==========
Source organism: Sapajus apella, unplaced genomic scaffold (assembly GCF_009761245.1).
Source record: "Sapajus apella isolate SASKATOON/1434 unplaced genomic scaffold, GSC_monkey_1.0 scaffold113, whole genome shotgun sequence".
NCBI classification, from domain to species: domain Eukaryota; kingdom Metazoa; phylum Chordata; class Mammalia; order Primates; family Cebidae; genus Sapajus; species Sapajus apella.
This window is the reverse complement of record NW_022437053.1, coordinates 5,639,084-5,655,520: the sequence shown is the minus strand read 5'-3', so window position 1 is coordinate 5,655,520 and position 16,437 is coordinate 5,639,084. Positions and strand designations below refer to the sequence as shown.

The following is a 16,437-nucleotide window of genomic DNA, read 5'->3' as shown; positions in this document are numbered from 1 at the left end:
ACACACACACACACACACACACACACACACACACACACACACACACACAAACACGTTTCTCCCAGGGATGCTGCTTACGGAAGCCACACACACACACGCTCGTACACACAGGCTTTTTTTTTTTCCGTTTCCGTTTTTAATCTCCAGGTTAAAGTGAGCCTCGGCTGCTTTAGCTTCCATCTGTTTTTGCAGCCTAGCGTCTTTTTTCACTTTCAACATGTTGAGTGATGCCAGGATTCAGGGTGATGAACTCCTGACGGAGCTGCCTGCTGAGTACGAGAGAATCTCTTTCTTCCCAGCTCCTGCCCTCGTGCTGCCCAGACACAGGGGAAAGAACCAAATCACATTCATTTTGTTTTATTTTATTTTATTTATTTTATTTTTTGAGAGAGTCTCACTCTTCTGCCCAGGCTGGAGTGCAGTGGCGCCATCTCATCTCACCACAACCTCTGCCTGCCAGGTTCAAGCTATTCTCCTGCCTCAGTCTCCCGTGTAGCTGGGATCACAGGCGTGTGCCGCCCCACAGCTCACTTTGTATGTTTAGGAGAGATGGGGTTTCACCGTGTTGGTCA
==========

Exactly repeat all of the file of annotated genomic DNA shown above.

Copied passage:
Source organism: Sapajus apella, unplaced genomic scaffold (assembly GCF_009761245.1).
Source record: "Sapajus apella isolate SASKATOON/1434 unplaced genomic scaffold, GSC_monkey_1.0 scaffold113, whole genome shotgun sequence".
NCBI classification, from domain to species: domain Eukaryota; kingdom Metazoa; phylum Chordata; class Mammalia; order Primates; family Cebidae; genus Sapajus; species Sapajus apella.
This window is the reverse complement of record NW_022437053.1, coordinates 5,639,084-5,655,520: the sequence shown is the minus strand read 5'-3', so window position 1 is coordinate 5,655,520 and position 16,437 is coordinate 5,639,084. Positions and strand designations below refer to the sequence as shown.

The following is a 16,437-nucleotide window of genomic DNA, read 5'->3' as shown; positions in this document are numbered from 1 at the left end:
ACACACACACACACACACACACACACACACACACACACACACACACACAAACACGTTTCTCCCAGGGATGCTGCTTACGGAAGCCACACACACACACGCTCGTACACACAGGCTTTTTTTTTTTCCGTTTCCGTTTTTAATCTCCAGGTTAAAGTGAGCCTCGGCTGCTTTAGCTTCCATCTGTTTTTGCAGCCTAGCGTCTTTTTTCACTTTCAACATGTTGAGTGATGCCAGGATTCAGGGTGATGAACTCCTGACGGAGCTGCCTGCTGAGTACGAGAGAATCTCTTTCTTCCCAGCTCCTGCCCTCGTGCTGCCCAGACACAGGGGAAAGAACCAAATCACATTCATTTTGTTTTATTTTATTTTATTTATTTTATTTTTTGAGAGAGTCTCACTCTTCTGCCCAGGCTGGAGTGCAGTGGCGCCATCTCATCTCACCACAACCTCTGCCTGCCAGGTTCAAGCTATTCTCCTGCCTCAGTCTCCCGTGTAGCTGGGATCACAGGCGTGTGCCGCCCCACAGCTCACTTTGTATGTTTAGGAGAGATGGGGTTTCACCGTGTTGGTCA